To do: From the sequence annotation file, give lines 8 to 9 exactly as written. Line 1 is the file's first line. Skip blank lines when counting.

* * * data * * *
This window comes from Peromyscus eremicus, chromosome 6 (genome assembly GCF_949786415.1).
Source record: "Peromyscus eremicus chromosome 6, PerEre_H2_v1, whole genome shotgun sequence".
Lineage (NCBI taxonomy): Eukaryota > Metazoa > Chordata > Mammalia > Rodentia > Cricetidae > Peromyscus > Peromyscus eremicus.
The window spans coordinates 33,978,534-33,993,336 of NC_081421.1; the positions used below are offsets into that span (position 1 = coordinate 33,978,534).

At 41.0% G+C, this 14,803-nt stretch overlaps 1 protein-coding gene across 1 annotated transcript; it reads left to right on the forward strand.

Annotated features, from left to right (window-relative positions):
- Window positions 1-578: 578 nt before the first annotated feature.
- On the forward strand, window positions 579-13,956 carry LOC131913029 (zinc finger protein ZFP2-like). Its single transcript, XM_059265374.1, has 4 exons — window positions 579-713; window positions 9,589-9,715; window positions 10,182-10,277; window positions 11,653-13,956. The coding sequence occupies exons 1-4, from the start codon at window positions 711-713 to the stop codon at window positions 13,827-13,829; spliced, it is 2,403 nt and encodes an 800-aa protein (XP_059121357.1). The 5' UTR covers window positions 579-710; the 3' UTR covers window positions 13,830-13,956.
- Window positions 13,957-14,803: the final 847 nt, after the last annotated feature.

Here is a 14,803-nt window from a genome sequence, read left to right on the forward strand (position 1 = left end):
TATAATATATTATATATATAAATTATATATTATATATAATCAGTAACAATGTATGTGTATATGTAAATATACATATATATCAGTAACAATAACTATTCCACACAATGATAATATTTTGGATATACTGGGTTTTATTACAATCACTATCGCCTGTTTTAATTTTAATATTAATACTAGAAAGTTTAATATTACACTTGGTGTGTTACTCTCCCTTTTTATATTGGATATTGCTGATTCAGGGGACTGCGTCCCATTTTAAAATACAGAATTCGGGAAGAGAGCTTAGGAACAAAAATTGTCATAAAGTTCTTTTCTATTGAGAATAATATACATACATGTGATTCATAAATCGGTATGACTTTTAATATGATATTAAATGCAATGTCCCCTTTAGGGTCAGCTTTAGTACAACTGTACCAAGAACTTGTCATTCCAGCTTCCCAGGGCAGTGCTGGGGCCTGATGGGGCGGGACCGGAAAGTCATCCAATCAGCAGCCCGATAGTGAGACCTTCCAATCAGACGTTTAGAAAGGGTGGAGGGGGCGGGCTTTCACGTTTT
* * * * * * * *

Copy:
- On the forward strand, window positions 579-13,956 carry LOC131913029 (zinc finger protein ZFP2-like). Its single transcript, XM_059265374.1, has 4 exons — window positions 579-713; window positions 9,589-9,715; window positions 10,182-10,277; window positions 11,653-13,956. The coding sequence occupies exons 1-4, from the start codon at window positions 711-713 to the stop codon at window positions 13,827-13,829; spliced, it is 2,403 nt and encodes an 800-aa protein (XP_059121357.1). The 5' UTR covers window positions 579-710; the 3' UTR covers window positions 13,830-13,956.
- Window positions 13,957-14,803: the final 847 nt, after the last annotated feature.